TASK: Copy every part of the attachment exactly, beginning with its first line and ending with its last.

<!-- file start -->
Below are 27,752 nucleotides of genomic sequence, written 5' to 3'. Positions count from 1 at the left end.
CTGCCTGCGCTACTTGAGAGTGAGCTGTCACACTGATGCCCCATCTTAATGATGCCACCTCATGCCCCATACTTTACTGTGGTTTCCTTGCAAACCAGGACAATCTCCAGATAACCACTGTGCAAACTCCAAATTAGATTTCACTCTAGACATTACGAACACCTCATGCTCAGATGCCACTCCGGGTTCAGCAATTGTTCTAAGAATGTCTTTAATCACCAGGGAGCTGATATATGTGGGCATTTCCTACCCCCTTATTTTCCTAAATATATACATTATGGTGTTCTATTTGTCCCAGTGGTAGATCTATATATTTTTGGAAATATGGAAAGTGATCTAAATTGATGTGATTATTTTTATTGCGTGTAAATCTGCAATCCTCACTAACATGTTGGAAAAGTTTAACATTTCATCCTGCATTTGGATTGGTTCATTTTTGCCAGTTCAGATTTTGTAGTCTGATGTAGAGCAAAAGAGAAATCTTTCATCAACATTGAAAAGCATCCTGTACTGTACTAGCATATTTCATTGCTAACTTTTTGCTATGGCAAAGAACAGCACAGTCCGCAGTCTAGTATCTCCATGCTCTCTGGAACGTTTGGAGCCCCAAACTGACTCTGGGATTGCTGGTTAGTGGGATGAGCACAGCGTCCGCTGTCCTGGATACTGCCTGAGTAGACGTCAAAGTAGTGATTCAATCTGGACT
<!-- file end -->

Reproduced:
Below are 27,752 nucleotides of genomic sequence, written 5' to 3'. Positions count from 1 at the left end.
CTGCCTGCGCTACTTGAGAGTGAGCTGTCACACTGATGCCCCATCTTAATGATGCCACCTCATGCCCCATACTTTACTGTGGTTTCCTTGCAAACCAGGACAATCTCCAGATAACCACTGTGCAAACTCCAAATTAGATTTCACTCTAGACATTACGAACACCTCATGCTCAGATGCCACTCCGGGTTCAGCAATTGTTCTAAGAATGTCTTTAATCACCAGGGAGCTGATATATGTGGGCATTTCCTACCCCCTTATTTTCCTAAATATATACATTATGGTGTTCTATTTGTCCCAGTGGTAGATCTATATATTTTTGGAAATATGGAAAGTGATCTAAATTGATGTGATTATTTTTATTGCGTGTAAATCTGCAATCCTCACTAACATGTTGGAAAAGTTTAACATTTCATCCTGCATTTGGATTGGTTCATTTTTGCCAGTTCAGATTTTGTAGTCTGATGTAGAGCAAAAGAGAAATCTTTCATCAACATTGAAAAGCATCCTGTACTGTACTAGCATATTTCATTGCTAACTTTTTGCTATGGCAAAGAACAGCACAGTCCGCAGTCTAGTATCTCCATGCTCTCTGGAACGTTTGGAGCCCCAAACTGACTCTGGGATTGCTGGTTAGTGGGATGAGCACAGCGTCCGCTGTCCTGGATACTGCCTGAGTAGACGTCAAAGTAGTGATTCAATCTGGACT